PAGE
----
• Users: UK, Germany, Italy, Spain, Austria; possibly Greece

Development timeline

  • 1972
    • RAF issues Air Staff Target 396 (AST-396), a requirement for a STOVL aircraft to replace the Harrier and Jaguar fleets.
    • AST-403, specification revised for an air superiority fighter. STOVL requirement dropped and AST-409 lead to the development of Harrier GR5.
  • Mid-1970s
    • France, Germany and UK initiate the European Combat Aircraft programme (ECA).
  • 1979
    • Following differing requirements (particularly French requirement for carrier compatibility,) BAe and MBB propose the European Combat Fighter (ECF)
  • 1981
    • Development of different national prototypes and continued differences over specification lead to cancellation of ECF programme.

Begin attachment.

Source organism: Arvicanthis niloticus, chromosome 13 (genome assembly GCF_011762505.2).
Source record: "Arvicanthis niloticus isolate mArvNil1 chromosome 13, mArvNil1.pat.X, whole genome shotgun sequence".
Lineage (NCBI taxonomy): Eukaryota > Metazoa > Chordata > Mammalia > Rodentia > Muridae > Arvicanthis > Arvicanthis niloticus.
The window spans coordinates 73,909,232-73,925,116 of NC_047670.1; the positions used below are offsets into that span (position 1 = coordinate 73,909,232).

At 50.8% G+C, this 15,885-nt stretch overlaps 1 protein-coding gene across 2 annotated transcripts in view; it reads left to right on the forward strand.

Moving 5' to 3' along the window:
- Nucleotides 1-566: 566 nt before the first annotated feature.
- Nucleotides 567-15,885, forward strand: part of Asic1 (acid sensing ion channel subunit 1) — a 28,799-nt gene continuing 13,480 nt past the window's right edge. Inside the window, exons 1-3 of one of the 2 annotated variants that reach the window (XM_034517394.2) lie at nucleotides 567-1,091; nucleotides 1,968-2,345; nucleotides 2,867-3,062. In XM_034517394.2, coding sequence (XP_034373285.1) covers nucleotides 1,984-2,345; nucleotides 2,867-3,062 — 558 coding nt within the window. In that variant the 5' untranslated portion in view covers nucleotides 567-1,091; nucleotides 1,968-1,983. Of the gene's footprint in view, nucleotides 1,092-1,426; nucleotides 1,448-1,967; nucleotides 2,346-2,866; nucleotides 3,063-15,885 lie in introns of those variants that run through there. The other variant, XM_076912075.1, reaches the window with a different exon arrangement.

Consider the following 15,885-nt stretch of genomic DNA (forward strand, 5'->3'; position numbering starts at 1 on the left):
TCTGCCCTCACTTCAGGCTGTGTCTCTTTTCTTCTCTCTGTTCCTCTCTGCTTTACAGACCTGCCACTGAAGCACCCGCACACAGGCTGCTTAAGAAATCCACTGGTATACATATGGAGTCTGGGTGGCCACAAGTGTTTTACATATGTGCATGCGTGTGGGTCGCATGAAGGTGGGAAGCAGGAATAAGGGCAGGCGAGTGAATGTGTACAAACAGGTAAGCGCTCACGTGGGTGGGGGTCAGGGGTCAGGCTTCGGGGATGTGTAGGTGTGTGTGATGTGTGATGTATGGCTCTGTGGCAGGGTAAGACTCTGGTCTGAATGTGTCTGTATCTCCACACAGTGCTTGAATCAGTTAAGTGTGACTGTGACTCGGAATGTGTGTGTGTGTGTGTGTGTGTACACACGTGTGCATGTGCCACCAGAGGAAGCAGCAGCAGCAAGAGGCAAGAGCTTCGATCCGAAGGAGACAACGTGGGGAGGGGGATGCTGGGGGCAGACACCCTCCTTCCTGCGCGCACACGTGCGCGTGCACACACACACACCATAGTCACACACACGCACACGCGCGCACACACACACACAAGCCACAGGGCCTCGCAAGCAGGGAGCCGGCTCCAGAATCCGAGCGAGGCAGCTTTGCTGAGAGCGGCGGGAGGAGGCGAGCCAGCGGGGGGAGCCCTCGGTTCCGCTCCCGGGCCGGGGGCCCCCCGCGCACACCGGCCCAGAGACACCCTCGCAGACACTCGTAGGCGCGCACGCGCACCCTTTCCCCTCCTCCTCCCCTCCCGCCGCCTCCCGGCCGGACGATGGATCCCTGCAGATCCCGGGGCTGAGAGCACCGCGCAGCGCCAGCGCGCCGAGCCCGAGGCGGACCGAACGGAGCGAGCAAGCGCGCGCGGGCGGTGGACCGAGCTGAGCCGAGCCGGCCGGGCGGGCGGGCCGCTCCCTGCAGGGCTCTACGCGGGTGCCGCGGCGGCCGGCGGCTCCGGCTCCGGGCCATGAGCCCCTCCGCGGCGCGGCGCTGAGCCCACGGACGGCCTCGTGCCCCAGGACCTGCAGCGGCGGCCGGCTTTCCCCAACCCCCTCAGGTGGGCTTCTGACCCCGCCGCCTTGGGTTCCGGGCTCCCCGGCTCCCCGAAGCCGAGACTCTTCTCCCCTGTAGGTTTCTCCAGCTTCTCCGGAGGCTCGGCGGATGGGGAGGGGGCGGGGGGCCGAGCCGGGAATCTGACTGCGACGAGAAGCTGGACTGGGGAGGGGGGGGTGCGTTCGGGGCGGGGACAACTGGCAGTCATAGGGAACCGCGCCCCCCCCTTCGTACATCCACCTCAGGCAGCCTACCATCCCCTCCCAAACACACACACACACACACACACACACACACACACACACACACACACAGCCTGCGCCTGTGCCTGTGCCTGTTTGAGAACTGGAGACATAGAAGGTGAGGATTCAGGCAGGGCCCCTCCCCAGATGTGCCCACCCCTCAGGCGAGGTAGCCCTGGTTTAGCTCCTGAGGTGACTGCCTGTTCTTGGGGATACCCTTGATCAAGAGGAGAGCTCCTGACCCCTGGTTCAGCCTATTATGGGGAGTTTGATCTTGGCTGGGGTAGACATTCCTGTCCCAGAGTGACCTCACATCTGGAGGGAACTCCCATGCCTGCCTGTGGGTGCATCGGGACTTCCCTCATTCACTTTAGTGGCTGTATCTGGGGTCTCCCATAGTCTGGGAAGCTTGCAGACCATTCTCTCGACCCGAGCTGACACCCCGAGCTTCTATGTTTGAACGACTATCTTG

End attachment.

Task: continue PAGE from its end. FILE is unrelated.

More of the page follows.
• Panavia partners (Germany, Italy and UK) launch Agile Combat Aircraft (ACA) programme. Following failure of Germany and Italy to fund development the UK MoD pays £80m prototype, the European Aircraft Programme (EAP.)
  • 1983
    • May - Contract for production of EAP prototype signed.
    • Britain, France, Germany, Italy and Spain launch Future European Fighter Aircraft (F/EFA) programme. Aircraft to have Short Take Off and Landing (STOL) and Beyond Visual Range (BVR) capabilities.
  • 1984
    • France reiterates requirement for carrier capable version and demands 50% workshare. Britain, Germany and Italy opt out and establish new EFA programme
  • 1985
    • France officially withdraws, commences ACX project.
    • October 27 - EAP demonstrator rolled out at BAe Warton.
  • 1986
  • 1988
    • November 23 - Contracts signed for production of demonstrator engines and airframes.
  • 1990
    Missing image
    CAPTOR Radar
    • EuroRADAR formed for development of ECR-90 (CAPTOR) radar (right).
  • 1991
    • May 1 - Last flight of EAP demonstrator.
  • 1992
    • EuroDASS formed for development of Defensive Aids Sub System (DASS.) Initially only UK and Italy participate. When Eurofighter enters service only RAF aircraft will exploit all capabilities of DASS.